According to this re-reading, obedience is simply one behavior observed across the complex and varied series of experiments Milgram performed, and it is far from the dominant characteristic shown by the work. As it happened, even in the single, most often cited experiment, on the few occasions that experimental subjects were given a direct order (“You have no choice, you must continue”), they did not in fact follow that order; they insisted instead that they had a choice, and were not required to continue.

Don’t assume, however, that this revisionary reading implies a sunnier view of human nature than the traditional lesson Milgram was thought to have taught us. Instead, according to this view, when Milgram’s subjects engaged in what they knew to be cruelty toward others, they weren’t simply following orders, they actually chose to do so. They likely believed that the goals of the experiment were worthy, and that their own contribution to science made such behavior, though unpleasant, necessary.  When Nazis engaged in genocide, and performed each of the unspeakable acts leading to the slaughter, they too likely believed that their cause—and the Reich—was a higher goal that gave them no alternative.

In Britain, ever since the Thatcher years, there has been a lot of talk—and resistance to—what they call the TINA argument (“There is no alternative”). The very purpose, I would argue, of an experimental college like Hampshire is to prove TINA thought wrong. For nearly fifty years, it has done just that; the now unified front of faculty, staff, students, and administrators, I have no doubt, will find a path to do so for at least fifty more. I also have no doubt that the most recent former president of Hampshire College, like the recently retired trustees, believed that they were making necessary decisions, and that they had no alternatives. I also believe they were wrong.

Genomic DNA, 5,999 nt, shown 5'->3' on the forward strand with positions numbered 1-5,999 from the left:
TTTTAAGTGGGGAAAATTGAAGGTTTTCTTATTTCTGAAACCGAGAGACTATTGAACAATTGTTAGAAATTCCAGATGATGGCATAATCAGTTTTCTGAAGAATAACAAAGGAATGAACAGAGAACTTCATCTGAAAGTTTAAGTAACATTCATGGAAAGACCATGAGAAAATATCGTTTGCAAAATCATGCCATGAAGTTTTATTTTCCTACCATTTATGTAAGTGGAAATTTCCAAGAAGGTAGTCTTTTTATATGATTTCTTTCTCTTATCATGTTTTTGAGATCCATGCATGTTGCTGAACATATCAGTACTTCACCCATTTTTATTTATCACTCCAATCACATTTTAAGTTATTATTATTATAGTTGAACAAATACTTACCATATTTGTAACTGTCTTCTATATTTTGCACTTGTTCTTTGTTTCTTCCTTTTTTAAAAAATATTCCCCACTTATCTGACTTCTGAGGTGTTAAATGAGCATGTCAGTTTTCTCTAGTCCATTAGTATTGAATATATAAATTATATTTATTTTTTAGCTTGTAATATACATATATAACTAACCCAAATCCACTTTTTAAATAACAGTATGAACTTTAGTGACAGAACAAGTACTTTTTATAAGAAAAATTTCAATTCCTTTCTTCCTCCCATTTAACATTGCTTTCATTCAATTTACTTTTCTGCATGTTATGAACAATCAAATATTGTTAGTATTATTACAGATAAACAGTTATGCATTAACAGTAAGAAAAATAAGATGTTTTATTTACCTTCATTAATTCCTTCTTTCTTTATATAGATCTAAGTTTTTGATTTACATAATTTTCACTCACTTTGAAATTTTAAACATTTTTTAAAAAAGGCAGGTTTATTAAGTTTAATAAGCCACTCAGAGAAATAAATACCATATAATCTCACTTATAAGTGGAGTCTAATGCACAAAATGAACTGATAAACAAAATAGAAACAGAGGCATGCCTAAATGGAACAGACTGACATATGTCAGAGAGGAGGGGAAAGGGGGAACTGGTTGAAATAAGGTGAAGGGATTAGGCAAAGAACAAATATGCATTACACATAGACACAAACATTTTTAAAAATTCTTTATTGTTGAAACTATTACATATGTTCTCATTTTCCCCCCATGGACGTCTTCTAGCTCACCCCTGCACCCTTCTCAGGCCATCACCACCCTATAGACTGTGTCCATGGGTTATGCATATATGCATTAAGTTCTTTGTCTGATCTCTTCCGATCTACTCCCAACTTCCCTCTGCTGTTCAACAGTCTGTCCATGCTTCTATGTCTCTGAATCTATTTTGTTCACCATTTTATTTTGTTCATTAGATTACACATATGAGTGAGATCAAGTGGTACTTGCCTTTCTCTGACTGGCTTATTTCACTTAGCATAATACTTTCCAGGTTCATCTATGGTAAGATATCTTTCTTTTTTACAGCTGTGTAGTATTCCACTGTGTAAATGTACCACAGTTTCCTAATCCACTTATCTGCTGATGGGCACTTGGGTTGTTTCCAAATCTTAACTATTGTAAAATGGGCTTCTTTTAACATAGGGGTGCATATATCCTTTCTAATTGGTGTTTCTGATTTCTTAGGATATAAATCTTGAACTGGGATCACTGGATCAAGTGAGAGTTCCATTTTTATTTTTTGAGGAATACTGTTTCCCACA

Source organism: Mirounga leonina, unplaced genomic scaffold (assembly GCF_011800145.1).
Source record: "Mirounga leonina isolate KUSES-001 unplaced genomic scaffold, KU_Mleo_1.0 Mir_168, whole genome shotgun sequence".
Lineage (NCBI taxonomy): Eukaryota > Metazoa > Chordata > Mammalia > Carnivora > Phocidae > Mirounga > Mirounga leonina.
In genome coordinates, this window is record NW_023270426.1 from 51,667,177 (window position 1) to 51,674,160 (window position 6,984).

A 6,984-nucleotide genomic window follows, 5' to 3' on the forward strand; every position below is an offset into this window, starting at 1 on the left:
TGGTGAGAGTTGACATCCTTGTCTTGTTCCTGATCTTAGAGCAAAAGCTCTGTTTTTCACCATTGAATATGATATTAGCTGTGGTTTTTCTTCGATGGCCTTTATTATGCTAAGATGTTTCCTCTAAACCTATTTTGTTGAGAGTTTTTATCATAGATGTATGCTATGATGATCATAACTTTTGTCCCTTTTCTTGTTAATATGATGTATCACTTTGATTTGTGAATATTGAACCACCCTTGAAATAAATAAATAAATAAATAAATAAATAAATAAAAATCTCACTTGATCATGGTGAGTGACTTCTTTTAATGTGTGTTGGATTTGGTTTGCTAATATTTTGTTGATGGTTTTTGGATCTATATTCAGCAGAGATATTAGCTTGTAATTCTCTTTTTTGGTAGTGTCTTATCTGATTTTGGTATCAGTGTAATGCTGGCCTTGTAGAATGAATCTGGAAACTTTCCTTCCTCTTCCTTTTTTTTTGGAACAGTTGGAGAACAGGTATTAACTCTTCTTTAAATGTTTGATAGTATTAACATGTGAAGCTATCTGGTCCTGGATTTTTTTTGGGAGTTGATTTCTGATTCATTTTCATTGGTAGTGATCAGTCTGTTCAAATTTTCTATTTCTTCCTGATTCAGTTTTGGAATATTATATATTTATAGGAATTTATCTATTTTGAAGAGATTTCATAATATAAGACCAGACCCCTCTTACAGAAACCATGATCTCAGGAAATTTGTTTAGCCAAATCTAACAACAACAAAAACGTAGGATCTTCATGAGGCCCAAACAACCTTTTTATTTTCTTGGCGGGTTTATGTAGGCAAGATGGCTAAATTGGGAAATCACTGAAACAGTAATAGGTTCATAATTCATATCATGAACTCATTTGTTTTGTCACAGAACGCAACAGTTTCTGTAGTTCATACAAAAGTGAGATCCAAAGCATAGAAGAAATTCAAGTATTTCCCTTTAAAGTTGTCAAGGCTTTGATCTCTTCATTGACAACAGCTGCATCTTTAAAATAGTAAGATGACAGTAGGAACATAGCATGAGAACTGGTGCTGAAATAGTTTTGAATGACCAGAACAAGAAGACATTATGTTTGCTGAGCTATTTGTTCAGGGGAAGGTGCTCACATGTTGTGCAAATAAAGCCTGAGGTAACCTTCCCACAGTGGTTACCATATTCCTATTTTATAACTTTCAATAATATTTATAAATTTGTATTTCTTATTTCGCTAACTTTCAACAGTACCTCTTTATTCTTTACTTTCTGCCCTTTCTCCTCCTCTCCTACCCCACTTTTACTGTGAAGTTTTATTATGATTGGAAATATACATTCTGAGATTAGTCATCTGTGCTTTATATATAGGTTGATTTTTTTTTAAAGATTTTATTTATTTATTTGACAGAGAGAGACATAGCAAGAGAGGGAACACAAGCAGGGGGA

I do understand, of course, that this is a moment of crisis, for both Hampshire College and for liberal arts education everywhere. For that reason, I want to express my enthusiastic support for the efforts of my friends and colleagues in the work to re-envision Hampshire College. An early—and exciting—draft of these efforts can be found here.

But I also want to do more than that—and I want to call upon my Five College colleagues to do more as well. It took a united effort of the then Four Colleges to create the bold and brilliant institution that Hampshire College has become, and it will take similar support in this moment of crisis for Hampshire College to be reborn. I know that my own work, profession, life—and our common world—is better because of Hampshire College. That’s why I think it only fair to recycle at least a small part of my salary to our Five College partner. So, in this crisis year, I’m donating $1000 to Campaign for Hampshire, and I plan to donate half that amount every year I continue to receive a salary from a Five College institution—under the condition, of course, that the independent, free-thinking, creative soul of Hampshire College remains its own.

I see no reason why every other faculty member in the Five Colleges should not do the same.